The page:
ANT 375: Human Osteology
In this course, students will learn to identify all the bones in the human skeleton, major landmarks in each skeletal element, and basic skeletal biology. During the second part of the course, osteological methods and analyses applicable to bioarchaeology and forensic anthropology will be introduced. These include estimation of age-at-death, sex, stature, trauma, and some pathology. The classes will consist of lectures in the beginning of each class period followed by hands-on lab time so that the students can familiarize themselves with bones and practice the osteological methods.
ANT 490: Senior Colloquium on Violence
Anthropology is a holistic study of humankind, encompassing all aspects of our biology and behavior. Exploring a topic through an anthropological lens requires that we employ an interdisciplinary approach. The purpose of the capstone seminar is to apply an anthropological perspective in investigating the topic of violence, a pervasive behavior in our past, present, and most likely, the future. To understand if violence is an integral component of human nature, we look to biological sciences and closely-related primate relatives, as well as archaeological sciences for evidence of similar behaviors in our ancient past. To decipher reasoning behind atrocious acts of violence and if violence is a core component of human society and culture, we will take a cross-cultural approach and investigate the economic, political, and religious factors behind organized, large-scale acts of violence. Even within the confines of the U.S., we are very familiar with daily acts of violence and we will also examine the roles of race, gender, class, and social inequalities in the perpetrators and victims. Regardless of the weekly topic, we will end each class by discussing plausible solutions, conflict resolution, and peace building.
CIS 261: Introduction to Forensic Sciences
Forensic science is the application of science to the law and encompasses various scientific disciplines. This course will introduce various methodologies and applications used in the forensic context. Topics discussed include organic and inorganic chemical analyses of physical evidence, principles of serology and DNA analysis, identification of fresh and decomposed human remains, ballistics, fingerprint analysis, facial reconstruction, drug analysis, and forensic entomology. The format of the course is mainly lectures.
Comparative Skeletal Anatomy and Function
On the island of Ometepe in Lake Nicaragua, the Ometepe biological field station offers a unique opportunity to study the skeletal anatomy and function of various mammals, reptiles, and birds. The short course is designed to introduce the students to identifying the relationship between the animal’s locomotion, diet, other behaviors, and its physical environment through the examination of the skeletal structures. Non-human animal bones are found abundantly in archaeological sites and can reveal much about a past people’s way of life and climatic conditions. Human bones are also found in archaeological contexts, sometimes commingled with nonhuman remains, and in unfortunate modern contexts of genocide, human rights violations, domestic and international terrorism, and daily acts of homicide. Whether it is for bioarchaeology, zooarchaeology, paleoanthropology, forensic anthropology, primatology, or functional anatomy, it is necessary to be familiar with the skeletal anatomies of human and non-human animals. This course serves as an introduction to comparative skeletal anatomy for anyone interested in these fields and wishing to learn the basic methods in identifying the bones of humans and other mammals and birds. In addition to identification, the functional aspects of anatomy are discussed from evolutionary and ecological perspectives.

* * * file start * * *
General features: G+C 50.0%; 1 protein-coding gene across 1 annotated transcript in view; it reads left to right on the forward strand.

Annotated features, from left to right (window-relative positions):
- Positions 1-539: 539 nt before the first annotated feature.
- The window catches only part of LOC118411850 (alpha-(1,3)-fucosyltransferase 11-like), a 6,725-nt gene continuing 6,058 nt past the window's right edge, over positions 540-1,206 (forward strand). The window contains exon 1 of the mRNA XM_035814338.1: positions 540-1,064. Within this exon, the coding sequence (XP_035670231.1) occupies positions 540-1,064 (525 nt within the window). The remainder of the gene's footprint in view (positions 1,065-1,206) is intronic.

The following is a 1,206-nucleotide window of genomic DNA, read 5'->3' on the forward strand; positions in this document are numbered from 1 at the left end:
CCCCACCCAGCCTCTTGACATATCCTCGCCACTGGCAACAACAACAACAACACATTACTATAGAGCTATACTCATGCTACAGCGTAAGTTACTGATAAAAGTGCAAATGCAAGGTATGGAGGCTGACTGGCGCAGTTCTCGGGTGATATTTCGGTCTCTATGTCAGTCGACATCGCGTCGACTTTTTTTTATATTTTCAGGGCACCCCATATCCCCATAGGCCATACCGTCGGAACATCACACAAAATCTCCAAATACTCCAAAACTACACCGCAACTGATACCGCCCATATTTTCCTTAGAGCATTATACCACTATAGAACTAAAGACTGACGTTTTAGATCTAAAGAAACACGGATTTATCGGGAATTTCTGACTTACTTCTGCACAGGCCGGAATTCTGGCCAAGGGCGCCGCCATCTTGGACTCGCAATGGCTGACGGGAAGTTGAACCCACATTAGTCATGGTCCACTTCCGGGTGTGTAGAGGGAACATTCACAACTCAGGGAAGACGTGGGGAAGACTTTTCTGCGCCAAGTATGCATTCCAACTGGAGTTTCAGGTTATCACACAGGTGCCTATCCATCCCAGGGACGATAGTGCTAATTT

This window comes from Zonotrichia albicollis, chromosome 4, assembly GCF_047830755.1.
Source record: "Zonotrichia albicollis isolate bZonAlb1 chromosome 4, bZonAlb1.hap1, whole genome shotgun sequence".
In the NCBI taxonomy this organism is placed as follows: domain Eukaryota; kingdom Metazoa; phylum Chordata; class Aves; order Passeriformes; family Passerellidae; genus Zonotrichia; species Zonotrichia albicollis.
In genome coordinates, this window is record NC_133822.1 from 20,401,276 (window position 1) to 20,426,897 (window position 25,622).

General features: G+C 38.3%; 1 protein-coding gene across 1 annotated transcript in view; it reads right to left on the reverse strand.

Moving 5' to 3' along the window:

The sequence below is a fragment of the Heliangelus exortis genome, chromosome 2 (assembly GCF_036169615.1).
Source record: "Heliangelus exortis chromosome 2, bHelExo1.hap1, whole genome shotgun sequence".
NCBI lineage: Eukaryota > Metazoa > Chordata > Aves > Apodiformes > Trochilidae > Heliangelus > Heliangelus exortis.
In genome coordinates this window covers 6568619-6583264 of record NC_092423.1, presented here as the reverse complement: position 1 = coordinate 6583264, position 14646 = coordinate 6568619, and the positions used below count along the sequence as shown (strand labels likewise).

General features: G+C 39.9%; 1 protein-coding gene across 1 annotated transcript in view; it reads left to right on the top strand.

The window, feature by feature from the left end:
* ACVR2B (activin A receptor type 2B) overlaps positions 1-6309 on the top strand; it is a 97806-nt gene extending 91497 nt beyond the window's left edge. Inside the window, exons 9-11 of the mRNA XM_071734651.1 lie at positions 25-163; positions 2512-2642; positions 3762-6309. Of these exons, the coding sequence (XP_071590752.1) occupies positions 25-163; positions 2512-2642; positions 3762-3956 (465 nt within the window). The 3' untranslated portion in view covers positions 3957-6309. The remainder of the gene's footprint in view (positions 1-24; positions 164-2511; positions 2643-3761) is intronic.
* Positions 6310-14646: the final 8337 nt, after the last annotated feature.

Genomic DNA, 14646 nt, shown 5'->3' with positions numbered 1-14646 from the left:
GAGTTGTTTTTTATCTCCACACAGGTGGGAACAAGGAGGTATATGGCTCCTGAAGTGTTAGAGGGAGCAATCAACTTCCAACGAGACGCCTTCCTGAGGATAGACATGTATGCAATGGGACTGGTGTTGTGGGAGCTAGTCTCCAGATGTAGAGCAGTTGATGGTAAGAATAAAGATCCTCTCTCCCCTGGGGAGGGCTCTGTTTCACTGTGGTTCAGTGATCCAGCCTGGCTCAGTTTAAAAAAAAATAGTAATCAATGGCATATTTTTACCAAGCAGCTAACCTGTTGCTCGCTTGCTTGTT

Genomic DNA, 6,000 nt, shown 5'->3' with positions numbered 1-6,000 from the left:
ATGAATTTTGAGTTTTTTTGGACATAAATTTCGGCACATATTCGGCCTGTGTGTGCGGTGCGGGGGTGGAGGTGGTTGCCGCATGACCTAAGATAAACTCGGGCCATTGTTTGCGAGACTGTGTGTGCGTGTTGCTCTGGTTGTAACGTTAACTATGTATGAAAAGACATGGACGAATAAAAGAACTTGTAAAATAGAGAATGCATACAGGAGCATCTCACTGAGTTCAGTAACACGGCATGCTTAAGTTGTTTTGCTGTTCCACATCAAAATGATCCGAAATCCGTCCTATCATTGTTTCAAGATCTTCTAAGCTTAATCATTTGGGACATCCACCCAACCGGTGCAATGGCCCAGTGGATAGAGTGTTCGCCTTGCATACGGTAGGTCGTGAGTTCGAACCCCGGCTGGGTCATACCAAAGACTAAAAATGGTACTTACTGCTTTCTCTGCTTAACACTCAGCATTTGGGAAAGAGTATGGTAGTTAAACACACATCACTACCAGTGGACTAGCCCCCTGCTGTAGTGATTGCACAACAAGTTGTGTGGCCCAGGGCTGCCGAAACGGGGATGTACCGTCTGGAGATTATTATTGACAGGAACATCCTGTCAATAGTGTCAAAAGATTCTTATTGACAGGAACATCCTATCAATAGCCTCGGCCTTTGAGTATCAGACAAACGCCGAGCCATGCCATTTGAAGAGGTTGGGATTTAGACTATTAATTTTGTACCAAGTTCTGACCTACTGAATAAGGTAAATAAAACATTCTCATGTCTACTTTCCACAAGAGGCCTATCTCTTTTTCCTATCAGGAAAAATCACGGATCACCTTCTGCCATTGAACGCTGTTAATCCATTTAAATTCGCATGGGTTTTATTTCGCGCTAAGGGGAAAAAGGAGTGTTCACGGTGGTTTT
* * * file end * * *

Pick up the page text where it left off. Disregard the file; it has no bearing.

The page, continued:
The format of the course will be hands-on laboratory modules with the bones and lectures in a large tiki hut that serves as the lecture room. We can also take full advantage of the living animals that are within the vicinity of the biological field station (howler monkeys, turkey vultures, chickens, turkeys, geckos, horses, cows, cats, dogs, pigs, etc.) and observe the animals in motion. Many activities such as hiking up to the San Ramon waterfalls, trekking up the Maderas volcano, kayaking on Lake Nicaragua, visiting a beautiful colonial city called Granada, souvenir shopping in Masaya market, or simply lounging around in a hammock with a good book are part of the experience. The course will be offered over winter break from December 2010 ~ January 2011. Please ask Dr. Cho for more information.
Locating graves, excavating human remains at any stage of the decomposition process, and analyzing skeletal remains to identify unknown individuals are subject matters addressed in forensic anthropology. Forensic anthropology is the application of the methods and techniques used in biological anthropology to the law. We will learn various methodologies applied to human skeletal remains for identification purposes, including estimation of age-at-death, sex, stature, population ancestry, trauma, cause and manner of death, and pathology. The course is designed for students interested in forensic sciences and we will discuss other relevant topics such as forensic entomology, mass disasters, facial reconstruction, etc. The format of the course is mainly lectures with hands-on modules of some of the techniques.